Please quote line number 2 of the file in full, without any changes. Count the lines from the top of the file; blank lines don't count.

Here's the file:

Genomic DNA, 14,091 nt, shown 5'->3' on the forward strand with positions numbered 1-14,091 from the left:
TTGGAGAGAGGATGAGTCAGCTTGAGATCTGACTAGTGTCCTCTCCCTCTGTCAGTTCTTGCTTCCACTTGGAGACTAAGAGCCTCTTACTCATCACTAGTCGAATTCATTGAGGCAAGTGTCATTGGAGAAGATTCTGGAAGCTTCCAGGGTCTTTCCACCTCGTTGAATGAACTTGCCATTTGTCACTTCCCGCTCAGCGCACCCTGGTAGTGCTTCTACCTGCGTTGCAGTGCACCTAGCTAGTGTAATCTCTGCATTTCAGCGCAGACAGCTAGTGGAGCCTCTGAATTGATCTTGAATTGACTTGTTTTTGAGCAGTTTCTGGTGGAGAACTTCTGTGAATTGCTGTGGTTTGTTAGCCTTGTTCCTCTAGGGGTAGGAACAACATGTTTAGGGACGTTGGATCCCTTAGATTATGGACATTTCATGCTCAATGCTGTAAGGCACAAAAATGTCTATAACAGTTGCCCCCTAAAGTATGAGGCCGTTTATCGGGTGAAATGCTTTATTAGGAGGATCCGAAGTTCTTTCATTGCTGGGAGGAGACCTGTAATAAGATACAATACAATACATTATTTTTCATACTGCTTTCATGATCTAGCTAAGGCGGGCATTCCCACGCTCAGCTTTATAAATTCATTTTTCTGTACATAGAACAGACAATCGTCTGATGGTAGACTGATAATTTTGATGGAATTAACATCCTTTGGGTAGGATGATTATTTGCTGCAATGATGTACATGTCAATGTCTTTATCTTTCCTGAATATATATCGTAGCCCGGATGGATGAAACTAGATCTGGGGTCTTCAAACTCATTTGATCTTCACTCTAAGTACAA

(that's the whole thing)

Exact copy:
TTGGAGAGAGGATGAGTCAGCTTGAGATCTGACTAGTGTCCTCTCCCTCTGTCAGTTCTTGCTTCCACTTGGAGACTAAGAGCCTCTTACTCATCACTAGTCGAATTCATTGAGGCAAGTGTCATTGGAGAAGATTCTGGAAGCTTCCAGGGTCTTTCCACCTCGTTGAATGAACTTGCCATTTGTCACTTCCCGCTCAGCGCACCCTGGTAGTGCTTCTACCTGCGTTGCAGTGCACCTAGCTAGTGTAATCTCTGCATTTCAGCGCAGACAGCTAGTGGAGCCTCTGAATTGATCTTGAATTGACTTGTTTTTGAGCAGTTTCTGGTGGAGAACTTCTGTGAATTGCTGTGGTTTGTTAGCCTTGTTCCTCTAGGGGTAGGAACAACATGTTTAGGGACGTTGGATCCCTTAGATTATGGACATTTCATGCTCAATGCTGTAAGGCACAAAAATGTCTATAACAGTTGCCCCCTAAAGTATGAGGCCGTTTATCGGGTGAAATGCTTTATTAGGAGGATCCGAAGTTCTTTCATTGCTGGGAGGAGACCTGTAATAAGATACAATACAATACATTATTTTTCATACTGCTTTCATGATCTAGCTAAGGCGGGCATTCCCACGCTCAGCTTTATAAATTCATTTTTCTGTACATAGAACAGACAATCGTCTGATGGTAGACTGATAATTTTGATGGAATTAACATCCTTTGGGTAGGATGATTATTTGCTGCAATGATGTACATGTCAATGTCTTTATCTTTCCTGAATATATATCGTAGCCCGGATGGATGAAACTAGATCTGGGGTCTTCAAACTCATTTGATCTTCACTCTAAGTACAA